Since he did not know that he had the right to refuse to answer[,] his only alternative was to admit his guilt or give false testimony. That persons shall not be placed in such a position is one of the purposes of [federal and state prohibitions against compelled self-incrimination]. Under such circumstances such evidence is not admissible in a subsequent prosecution for perjury otherwise the immunity from giving self-incriminating testimony would be of no value to him...If such testimony can be used against him in a case of this kind, then his privilege against self-incrimination may be violated and he can still be convicted as a result of such violation by the court. Such was not the intention of the framers of our Constitutions.
Id. at 725-726. In deciding the issue, the Byington court cited to both Caperton and Twiggs. 4
In State v. Coleman, 187 So. 793 (Fla. 1938), the Supreme Court of Florida similarly ruled that, because a defendant could not lawfully be required to testify before a grand jury investigating him for embezzlement, his compelled testimony about the embezzlement at that proceeding could not be used as the basis for a perjury prosecution. Id. at 798 (opinion on original submission). 5 Under similar circumstances, other courts have come to the same conclusion. See O'Neal v. State, 468 P.2d 59 (Okla. Crim. App. 1970); State v. Ruggeri, 429 P.2d 969, 973 (Utah 1967). 6
While these decisions support the decision of the Court of Appeals, I find them unpersuasive. Our decision in Twiggs was grounded in statute rather than a constitutional right. To whatever extent the foreign cases were based on federal constitutional law, they have been limited by the decision in United States v. Wong, 431 U.S. 174, 97 S.Ct. 1823, 52 L.Ed.2d 231 (1977). The defendant in Wong was advised of her fifth-amendment privilege, but she did not understand the warning due to her limited comprehension of English. She then testified before a federal grand jury and lied. Id. at 176, 97 S.Ct. at 1824. The trial court found that the defendant had not been effectively warned of her fifth-amendment privilege and also accepted her testimony that she had believed that she was required to answer all questions. Id. at 177, 97 S. Ct. at 1825. Nevertheless, the Supreme Court noted that "even the predicament of being forced to choose between incriminatory truth and falsehood, as opposed to refusing to answer, does not justify perjury." Id. at 178, 97 S. Ct. at 1826 (citing United States v. Knox, 396 U.S. 77, 90 S. Ct. 363, 24 L. Ed.2d 275 (1969)). 7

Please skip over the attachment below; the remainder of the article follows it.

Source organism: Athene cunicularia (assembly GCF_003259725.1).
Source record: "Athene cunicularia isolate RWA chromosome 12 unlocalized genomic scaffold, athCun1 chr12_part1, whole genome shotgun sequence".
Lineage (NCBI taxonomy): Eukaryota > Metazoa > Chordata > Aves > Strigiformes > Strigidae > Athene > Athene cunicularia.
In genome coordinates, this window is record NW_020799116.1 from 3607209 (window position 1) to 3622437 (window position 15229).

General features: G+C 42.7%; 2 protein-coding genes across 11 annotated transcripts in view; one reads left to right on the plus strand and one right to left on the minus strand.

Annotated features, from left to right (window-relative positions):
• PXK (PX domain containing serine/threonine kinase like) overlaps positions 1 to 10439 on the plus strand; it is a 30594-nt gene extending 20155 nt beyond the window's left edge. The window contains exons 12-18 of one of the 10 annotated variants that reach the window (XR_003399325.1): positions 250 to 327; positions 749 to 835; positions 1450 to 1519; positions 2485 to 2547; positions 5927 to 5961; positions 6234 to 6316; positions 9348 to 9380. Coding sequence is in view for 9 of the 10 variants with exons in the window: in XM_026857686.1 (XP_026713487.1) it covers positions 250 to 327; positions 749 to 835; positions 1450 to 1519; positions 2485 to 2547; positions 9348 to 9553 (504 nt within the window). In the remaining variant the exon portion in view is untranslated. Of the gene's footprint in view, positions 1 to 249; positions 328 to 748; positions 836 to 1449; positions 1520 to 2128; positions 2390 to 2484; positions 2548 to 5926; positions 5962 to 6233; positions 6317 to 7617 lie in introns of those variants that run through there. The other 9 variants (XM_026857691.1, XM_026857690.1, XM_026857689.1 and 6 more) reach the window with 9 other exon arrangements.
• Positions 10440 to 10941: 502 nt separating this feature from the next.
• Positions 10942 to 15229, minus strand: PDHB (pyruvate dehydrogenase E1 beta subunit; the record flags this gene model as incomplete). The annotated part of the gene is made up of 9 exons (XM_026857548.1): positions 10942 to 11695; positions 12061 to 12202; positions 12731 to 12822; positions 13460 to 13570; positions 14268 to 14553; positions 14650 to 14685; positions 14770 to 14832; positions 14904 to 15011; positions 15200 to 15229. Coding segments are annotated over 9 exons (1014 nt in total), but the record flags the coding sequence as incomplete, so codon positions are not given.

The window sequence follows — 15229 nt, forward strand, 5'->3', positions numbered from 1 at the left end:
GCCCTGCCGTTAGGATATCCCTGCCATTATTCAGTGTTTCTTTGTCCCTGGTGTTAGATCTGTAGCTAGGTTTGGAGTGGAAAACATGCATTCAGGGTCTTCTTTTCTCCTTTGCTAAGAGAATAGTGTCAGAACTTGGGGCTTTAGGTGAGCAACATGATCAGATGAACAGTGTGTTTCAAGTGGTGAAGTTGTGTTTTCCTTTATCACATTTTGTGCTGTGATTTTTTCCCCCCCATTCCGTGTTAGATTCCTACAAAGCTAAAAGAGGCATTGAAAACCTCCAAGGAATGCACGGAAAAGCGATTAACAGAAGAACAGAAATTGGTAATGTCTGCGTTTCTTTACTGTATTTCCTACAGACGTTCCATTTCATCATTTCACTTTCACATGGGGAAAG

Ms. Wong was not warned as to her fifth-amendment rights. In contrast, appellant in the instant case claimed his fifth-amendment right to silence, but was compelled to speak in violation of that right. State v. Butterfield, slip op. at 2. However, the Supreme Court, speaking in Wong, stated, "Our legal system provides methods for challenging the Government's right to ask questions --lying is not one of them...Indeed, even if the Government could, on pain of criminal sanctions, compel an answer to its incriminating questions, a citizen is not at liberty to answer falsely." Wong, 431 U.S. at 180, 97 S. Ct. at 1827 (emphasis added, citations and internal quotation marks omitted). The Supreme Court posed that circumstance as a hypothetical, but to appellant, it was reality. Appellant had two options: (1) to maintain his silence and contest contempt findings through habeas corpus, or (2) to answer truthfully and seek to suppress his testimony, if necessary later, as being acquired in violation of his fifth-amendment right not to incriminate himself.